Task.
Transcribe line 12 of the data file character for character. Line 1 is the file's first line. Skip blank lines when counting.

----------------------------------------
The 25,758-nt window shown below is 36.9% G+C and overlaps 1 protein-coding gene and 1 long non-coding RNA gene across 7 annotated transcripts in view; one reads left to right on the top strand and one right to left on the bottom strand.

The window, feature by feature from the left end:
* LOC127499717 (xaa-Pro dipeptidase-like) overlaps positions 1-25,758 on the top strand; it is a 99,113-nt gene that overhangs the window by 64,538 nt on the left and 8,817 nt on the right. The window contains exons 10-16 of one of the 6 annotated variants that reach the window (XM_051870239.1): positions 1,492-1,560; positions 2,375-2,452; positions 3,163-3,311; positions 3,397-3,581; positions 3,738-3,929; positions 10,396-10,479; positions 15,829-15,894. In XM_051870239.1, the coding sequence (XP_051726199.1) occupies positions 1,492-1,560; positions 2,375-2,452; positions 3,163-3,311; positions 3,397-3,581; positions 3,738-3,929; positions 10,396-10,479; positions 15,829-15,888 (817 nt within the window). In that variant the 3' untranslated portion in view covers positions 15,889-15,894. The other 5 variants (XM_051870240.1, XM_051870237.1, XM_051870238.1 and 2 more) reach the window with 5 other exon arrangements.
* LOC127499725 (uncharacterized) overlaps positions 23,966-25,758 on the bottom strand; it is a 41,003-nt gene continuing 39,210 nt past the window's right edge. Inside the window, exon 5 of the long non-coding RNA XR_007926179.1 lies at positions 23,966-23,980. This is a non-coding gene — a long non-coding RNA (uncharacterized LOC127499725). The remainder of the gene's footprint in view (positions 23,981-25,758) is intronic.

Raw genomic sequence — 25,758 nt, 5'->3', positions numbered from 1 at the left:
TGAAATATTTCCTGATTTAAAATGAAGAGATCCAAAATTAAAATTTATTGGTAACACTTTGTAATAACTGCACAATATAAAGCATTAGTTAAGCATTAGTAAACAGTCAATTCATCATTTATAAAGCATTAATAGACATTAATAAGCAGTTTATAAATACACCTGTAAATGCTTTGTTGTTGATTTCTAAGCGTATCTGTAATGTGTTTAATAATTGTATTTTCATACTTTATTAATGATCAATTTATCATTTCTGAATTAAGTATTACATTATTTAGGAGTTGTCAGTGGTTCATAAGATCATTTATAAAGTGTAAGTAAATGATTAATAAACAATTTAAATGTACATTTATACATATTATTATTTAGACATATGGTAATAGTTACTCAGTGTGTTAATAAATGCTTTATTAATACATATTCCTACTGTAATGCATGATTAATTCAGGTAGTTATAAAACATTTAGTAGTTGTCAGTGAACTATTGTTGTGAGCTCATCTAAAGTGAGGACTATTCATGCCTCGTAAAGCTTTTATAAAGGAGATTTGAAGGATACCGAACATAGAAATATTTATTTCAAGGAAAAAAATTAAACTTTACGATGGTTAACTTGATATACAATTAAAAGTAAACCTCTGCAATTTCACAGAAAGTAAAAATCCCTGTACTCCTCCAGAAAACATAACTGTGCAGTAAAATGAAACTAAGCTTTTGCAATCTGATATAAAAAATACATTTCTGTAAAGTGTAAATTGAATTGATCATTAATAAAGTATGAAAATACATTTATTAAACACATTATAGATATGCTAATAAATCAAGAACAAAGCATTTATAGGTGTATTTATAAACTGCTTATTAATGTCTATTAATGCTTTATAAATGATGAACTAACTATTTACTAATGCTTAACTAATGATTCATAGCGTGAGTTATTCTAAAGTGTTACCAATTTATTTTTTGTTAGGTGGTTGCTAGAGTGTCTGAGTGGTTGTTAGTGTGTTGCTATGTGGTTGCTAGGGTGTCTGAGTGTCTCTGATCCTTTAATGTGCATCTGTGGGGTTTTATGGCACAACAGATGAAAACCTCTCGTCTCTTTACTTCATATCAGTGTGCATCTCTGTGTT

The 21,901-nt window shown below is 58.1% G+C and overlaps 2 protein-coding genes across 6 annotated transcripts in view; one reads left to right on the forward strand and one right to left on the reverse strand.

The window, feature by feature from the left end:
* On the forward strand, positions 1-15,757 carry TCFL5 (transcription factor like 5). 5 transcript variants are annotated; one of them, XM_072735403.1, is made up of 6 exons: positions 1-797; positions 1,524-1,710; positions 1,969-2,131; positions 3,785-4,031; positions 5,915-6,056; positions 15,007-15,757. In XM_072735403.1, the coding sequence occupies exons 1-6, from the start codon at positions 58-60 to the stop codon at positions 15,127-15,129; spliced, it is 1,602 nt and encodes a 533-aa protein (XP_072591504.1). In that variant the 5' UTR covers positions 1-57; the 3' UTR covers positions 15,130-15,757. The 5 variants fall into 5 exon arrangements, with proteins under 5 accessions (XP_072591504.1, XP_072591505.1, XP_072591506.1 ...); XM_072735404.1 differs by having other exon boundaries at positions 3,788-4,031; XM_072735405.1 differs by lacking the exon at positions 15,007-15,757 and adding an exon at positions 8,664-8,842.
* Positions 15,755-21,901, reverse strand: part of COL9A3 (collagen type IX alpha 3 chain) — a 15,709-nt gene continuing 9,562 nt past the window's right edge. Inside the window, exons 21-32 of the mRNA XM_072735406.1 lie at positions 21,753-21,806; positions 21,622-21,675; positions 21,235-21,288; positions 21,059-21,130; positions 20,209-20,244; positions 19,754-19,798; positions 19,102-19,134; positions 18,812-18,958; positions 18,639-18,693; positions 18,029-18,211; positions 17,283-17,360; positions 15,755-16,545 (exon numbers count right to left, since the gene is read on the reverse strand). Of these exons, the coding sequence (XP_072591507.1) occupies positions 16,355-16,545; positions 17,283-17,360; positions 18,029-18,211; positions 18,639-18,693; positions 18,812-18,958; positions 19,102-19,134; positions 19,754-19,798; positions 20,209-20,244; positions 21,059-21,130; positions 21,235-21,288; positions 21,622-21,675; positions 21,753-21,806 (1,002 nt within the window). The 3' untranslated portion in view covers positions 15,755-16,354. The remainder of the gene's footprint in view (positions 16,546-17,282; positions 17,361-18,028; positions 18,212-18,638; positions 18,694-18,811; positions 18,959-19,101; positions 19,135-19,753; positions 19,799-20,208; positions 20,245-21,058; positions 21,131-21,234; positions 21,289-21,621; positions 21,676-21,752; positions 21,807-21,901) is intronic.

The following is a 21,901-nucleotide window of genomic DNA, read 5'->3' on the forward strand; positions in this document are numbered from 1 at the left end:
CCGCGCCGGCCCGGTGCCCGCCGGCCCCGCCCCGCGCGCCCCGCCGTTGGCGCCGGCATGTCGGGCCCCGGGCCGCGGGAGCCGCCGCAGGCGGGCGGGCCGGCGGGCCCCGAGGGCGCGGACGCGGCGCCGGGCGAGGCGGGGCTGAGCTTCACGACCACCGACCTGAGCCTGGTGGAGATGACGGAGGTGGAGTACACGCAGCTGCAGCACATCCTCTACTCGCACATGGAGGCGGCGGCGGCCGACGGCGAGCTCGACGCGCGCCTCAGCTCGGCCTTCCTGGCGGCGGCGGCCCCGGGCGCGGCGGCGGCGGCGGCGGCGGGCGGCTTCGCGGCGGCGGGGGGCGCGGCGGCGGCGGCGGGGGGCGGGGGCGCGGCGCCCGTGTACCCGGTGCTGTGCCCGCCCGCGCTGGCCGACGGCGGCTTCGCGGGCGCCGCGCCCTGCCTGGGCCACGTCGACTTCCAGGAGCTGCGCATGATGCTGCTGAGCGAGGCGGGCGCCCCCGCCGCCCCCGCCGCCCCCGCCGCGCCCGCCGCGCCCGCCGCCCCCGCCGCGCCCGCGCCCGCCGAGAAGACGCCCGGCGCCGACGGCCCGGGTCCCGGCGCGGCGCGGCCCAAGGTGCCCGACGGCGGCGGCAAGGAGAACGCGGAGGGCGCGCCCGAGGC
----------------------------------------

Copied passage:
CCGCGCCGGCCCGGTGCCCGCCGGCCCCGCCCCGCGCGCCCCGCCGTTGGCGCCGGCATGTCGGGCCCCGGGCCGCGGGAGCCGCCGCAGGCGGGCGGGCCGGCGGGCCCCGAGGGCGCGGACGCGGCGCCGGGCGAGGCGGGGCTGAGCTTCACGACCACCGACCTGAGCCTGGTGGAGATGACGGAGGTGGAGTACACGCAGCTGCAGCACATCCTCTACTCGCACATGGAGGCGGCGGCGGCCGACGGCGAGCTCGACGCGCGCCTCAGCTCGGCCTTCCTGGCGGCGGCGGCCCCGGGCGCGGCGGCGGCGGCGGCGGCGGGCGGCTTCGCGGCGGCGGGGGGCGCGGCGGCGGCGGCGGGGGGCGGGGGCGCGGCGCCCGTGTACCCGGTGCTGTGCCCGCCCGCGCTGGCCGACGGCGGCTTCGCGGGCGCCGCGCCCTGCCTGGGCCACGTCGACTTCCAGGAGCTGCGCATGATGCTGCTGAGCGAGGCGGGCGCCCCCGCCGCCCCCGCCGCCCCCGCCGCGCCCGCCGCGCCCGCCGCCCCCGCCGCGCCCGCGCCCGCCGAGAAGACGCCCGGCGCCGACGGCCCGGGTCCCGGCGCGGCGCGGCCCAAGGTGCCCGACGGCGGCGGCAAGGAGAACGCGGAGGGCGCGCCCGAGGC